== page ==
Geometry and anisotropy: analytical structural model

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Residual stresses and geometrical distortion in a uncon- strained unidirectional composite tube

In the present Section, we used the analytical model presented in Section 2.3.1 to assess the thermal stresses induced in a unconstrained unidirectional composite tube of internal radius Rin and total thickness htot with stacking sequence [90◦], that is the fibers oriented along the circumferential direction, subjected to a uniform temperature differ- ence ∆T . The resultant bending moment is used in the curved beam model, presented in Section 2.3.2, to assess the opening or closure of the tube.
The geometrical and loading parameters are: Rin = 20 mm, htot = 0.96 mm and ∆T = −400◦C. The material considered is Carbon/PEEK and the elastic material pa- rameters are the following (Grogan et al., 2015): EL = 134 GPa, ET = 10.3 GPa, µL = 6 GPa, νLT = 0.32, νT T = 0.4. The coefficients of thermal expansion used are (Grogan et al., 2015): α1 = 0.2(10−6)/◦C, α2 = 28.8(10−6)/◦C. The radial ( ), circumferential ( ) and axial ( ) stresses along the thickness ofσrrthe tube are depictedσθθ in Figure (2.σ4),zz while the shear stress (σθz) is obviously null.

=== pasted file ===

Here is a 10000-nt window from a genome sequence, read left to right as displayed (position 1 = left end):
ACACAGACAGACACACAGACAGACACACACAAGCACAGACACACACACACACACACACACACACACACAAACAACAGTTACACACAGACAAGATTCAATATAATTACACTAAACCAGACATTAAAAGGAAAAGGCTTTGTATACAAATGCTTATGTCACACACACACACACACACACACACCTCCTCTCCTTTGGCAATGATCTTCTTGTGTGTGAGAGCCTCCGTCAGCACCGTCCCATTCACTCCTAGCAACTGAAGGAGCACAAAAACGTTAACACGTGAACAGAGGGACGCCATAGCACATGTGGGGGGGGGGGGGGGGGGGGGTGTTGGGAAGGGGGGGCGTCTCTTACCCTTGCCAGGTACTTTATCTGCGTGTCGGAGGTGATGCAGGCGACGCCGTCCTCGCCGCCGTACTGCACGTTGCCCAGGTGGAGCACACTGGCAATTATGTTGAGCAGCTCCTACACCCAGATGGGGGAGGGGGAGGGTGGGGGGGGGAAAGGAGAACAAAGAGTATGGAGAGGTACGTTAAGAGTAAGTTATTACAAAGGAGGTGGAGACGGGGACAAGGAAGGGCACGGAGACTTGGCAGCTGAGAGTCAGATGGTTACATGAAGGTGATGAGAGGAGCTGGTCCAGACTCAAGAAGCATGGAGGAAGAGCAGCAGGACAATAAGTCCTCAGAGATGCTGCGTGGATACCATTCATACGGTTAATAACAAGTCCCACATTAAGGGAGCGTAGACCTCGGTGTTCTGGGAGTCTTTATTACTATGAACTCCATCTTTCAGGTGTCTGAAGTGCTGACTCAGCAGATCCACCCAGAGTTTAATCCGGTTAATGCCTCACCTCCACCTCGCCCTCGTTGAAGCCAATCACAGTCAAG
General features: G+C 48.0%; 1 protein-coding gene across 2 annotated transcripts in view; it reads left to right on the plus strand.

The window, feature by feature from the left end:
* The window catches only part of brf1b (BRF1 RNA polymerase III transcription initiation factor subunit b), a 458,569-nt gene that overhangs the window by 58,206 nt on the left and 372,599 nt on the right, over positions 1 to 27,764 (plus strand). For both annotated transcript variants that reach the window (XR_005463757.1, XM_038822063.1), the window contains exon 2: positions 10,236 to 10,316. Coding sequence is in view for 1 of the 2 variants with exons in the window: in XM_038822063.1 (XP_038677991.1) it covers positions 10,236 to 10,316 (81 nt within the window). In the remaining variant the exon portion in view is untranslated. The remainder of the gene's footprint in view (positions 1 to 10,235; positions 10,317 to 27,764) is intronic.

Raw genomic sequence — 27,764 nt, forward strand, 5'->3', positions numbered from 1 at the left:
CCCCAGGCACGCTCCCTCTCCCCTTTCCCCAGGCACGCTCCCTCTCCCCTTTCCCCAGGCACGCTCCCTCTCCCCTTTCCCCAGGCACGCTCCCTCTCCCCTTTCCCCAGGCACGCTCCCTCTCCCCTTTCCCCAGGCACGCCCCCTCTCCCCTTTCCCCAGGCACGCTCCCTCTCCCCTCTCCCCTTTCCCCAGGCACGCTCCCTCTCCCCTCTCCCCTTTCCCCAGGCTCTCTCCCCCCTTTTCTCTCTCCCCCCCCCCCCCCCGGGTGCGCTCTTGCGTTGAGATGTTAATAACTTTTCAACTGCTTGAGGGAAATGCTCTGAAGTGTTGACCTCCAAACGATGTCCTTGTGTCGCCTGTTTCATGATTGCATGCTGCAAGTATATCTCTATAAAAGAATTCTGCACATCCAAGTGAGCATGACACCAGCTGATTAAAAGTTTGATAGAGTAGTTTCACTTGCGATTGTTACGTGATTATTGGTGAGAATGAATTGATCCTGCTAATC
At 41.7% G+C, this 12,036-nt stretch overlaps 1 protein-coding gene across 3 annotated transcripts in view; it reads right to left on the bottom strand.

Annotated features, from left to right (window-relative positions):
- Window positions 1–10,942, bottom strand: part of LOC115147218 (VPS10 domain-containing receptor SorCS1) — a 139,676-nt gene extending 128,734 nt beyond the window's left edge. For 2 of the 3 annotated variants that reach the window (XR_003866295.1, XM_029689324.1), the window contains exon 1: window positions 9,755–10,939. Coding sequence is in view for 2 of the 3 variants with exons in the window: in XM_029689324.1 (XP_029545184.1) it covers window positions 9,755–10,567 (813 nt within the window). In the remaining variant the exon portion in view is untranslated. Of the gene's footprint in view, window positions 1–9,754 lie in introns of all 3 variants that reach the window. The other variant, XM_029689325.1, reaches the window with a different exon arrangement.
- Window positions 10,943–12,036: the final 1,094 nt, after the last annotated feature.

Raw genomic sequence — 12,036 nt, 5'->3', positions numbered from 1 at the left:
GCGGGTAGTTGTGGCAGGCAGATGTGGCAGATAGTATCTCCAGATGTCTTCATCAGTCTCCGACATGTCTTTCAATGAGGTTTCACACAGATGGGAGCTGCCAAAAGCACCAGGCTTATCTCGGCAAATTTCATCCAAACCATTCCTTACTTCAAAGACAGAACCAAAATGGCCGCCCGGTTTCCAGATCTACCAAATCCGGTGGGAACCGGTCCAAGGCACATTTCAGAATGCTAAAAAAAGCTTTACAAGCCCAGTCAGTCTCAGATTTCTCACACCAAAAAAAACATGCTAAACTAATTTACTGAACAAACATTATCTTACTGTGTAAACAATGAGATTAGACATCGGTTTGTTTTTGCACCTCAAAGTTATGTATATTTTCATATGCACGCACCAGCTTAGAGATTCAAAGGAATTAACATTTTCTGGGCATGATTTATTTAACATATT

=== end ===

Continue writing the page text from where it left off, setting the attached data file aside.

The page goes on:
Finite element composites modeling

The mechanism of the combined effect of the curved geometry of the structure and the anisotropy of the composite material on resid-ual stresses, explained in Section 2.2, has important consequences in terms of finite element modeling.
The same simulation performed on the unidirectional composite tube with fibers oriented along the circumferential direction in Section 2.3.3 with the structural model is performed using the commercial fi-nite element software Abaqus. The uniform temperature difference used is ◦C. Two ∆typesT= of−400elements were used: solid shell elements (called Con-tinuum Shell elements in Abaqus) and 3D volumetric elements (called 3D Stress elements in Abaqus). The results of these simulations are depicted in Figure (2.12) and in Figure (2.13) for the Abaqus color map.